Pfizer AstraZeneca takeover: Insider warns that acquisition could be ‘devastating’ for research - Business News - Business - The Independent

 

Pfizer AstraZeneca takeover: Insider warns that acquisition could be ‘devastating’ for research

Exclusive: Pfizer’s former head of research slams his old company as it raises its controversial bid for British firm

The row over Pfizer’s £63 billion takeover bid for the British drugs company AstraZeneca intensified last night as the predator’s own former top scientist railed against the way the US firm’s takeovers destroy research teams and stop the creation of new medicines.

Dr John LaMattina’s concerns about the damage his former company’s takeover sprees were doing to medical laboratories around the world fuelled fresh condemnation of the Viagra maker’s assault on AstraZeneca, which employs 7,000 staff in the UK and is a key part of the life sciences industry.

Yesterday, ministers appeared to give the deal their blessing after Pfizer gave assurances that it would not pull the plug on AstraZeneca’s jobs and research plans.

But critics, mindful of how the US food giant Kraft reneged on promises not to close a UK factory after it was allowed to buy Cadbury Schweppes in 2010, remain unconvinced.

Dr LaMattina retired as president of global research and development at Pfizer after 30 years’ service. He later published a paper in the academic journal Nature Reviews Drug Discovery, declaring: “In major mergers today, not only are R&D cuts made, but entire research sites are eliminated. Nowhere is this more evident than with Pfizer.”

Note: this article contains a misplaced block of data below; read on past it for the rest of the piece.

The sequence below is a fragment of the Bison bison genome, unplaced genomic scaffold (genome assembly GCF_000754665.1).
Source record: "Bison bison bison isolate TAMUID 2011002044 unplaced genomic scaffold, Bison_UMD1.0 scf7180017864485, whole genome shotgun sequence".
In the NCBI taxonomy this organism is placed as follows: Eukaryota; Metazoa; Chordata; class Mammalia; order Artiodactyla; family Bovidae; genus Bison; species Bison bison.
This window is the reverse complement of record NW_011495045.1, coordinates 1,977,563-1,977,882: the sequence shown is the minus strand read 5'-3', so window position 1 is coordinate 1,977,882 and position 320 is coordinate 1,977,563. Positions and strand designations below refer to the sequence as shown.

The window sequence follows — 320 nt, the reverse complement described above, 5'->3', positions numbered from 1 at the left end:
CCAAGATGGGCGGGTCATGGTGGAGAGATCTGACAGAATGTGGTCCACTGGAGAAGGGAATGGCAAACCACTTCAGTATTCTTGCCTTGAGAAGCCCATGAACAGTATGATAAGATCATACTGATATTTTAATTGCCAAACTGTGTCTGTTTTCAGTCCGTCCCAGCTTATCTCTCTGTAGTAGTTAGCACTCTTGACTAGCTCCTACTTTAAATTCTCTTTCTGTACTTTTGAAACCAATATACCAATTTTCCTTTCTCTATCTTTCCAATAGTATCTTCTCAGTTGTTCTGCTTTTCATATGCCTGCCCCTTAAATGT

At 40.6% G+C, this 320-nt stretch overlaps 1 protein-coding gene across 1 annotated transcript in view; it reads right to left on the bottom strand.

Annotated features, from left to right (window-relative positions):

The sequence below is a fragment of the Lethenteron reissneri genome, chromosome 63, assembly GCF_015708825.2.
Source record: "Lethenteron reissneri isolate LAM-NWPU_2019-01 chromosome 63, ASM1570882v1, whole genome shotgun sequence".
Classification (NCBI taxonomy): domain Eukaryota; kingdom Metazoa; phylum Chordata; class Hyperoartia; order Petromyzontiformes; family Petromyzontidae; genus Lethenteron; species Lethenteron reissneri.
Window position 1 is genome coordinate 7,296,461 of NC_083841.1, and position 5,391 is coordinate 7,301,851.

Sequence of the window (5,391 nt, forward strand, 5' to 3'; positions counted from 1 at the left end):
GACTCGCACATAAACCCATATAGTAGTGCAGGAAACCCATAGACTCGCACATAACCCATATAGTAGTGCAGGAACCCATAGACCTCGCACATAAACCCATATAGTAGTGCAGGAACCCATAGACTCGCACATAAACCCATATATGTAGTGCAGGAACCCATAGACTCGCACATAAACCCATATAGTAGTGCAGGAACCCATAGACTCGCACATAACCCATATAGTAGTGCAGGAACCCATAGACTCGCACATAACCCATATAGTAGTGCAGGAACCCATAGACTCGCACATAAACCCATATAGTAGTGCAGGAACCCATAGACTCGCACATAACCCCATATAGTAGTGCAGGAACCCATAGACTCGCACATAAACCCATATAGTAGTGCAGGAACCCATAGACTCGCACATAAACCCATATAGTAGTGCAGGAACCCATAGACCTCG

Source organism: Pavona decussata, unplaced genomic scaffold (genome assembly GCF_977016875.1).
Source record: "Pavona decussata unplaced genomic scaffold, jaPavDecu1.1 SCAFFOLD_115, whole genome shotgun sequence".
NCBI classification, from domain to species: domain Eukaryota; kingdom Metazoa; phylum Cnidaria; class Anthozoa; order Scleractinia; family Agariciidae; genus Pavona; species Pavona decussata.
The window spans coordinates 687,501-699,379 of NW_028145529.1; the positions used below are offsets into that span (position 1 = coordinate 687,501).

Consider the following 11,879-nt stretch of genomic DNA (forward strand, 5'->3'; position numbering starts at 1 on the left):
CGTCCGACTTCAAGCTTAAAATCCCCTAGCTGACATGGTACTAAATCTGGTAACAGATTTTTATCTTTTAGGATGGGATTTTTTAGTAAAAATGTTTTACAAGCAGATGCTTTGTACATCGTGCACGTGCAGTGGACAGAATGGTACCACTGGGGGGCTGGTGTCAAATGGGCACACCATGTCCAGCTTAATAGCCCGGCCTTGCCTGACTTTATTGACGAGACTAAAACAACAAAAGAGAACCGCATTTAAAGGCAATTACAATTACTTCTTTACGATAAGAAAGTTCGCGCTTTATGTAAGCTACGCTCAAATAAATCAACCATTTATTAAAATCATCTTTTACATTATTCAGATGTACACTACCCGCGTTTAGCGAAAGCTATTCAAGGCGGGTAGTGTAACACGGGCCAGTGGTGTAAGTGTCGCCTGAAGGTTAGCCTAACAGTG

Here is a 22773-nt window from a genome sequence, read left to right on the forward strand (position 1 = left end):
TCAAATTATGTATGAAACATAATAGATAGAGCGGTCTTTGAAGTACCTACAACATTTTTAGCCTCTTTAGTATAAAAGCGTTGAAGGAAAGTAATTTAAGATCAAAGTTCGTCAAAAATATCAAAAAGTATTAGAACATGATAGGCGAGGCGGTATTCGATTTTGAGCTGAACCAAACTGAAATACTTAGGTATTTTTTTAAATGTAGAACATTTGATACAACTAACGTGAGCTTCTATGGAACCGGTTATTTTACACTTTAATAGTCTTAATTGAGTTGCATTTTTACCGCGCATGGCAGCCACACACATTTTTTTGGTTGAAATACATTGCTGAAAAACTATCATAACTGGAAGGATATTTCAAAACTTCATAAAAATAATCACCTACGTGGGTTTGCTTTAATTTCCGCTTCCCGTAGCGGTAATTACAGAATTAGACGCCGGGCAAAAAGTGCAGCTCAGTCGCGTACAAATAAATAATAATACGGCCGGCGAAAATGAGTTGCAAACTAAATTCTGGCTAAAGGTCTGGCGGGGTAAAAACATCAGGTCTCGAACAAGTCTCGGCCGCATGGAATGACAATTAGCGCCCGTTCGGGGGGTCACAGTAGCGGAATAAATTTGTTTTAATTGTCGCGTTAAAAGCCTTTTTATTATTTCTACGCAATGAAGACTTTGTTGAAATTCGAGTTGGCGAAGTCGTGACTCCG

Significantly, he said such “devastating” mergers should “be concerning to patients”, as well as doctors, taxpayers and other stakeholders, “particularly bearing in mind recent cutbacks in areas of research such as antibacterial drugs and neuroscience”.

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His comments were underlined by leading scientists warning that major takeover deals risked the entire UK life sciences’ premium world status.

“The UK has been a world leader in medicines research and development, but recent closures and restructuring put this position under threat,” chief scientists at the Royal Societies of biology, pharmacology, chemistry and biochemistry warned in a joint open letter.

Former minister Michael Heseltine and Lord Sainsbury also voiced concerns yesterday about the lack of protection for important UK companies from overseas takeover.

Dr LaMattina, who is currently a senior scientist at the US medicine developer PureTech, wrote his article in 2011 but last night told The Independent: “I could have written that article today: the only difference between 2011 is that I’d have more data. If you’re in R&D right now, at either company, you’re going to be worried. In a lot of these acquisitions there are dramatic cuts, and that’s going to happen here as well.”

He predicted drug discovery programmes in their early stages would be disrupted or even abandoned altogether and highlighted AstraZeneca’s divisions looking for cancer treatments as particularly vulnerable.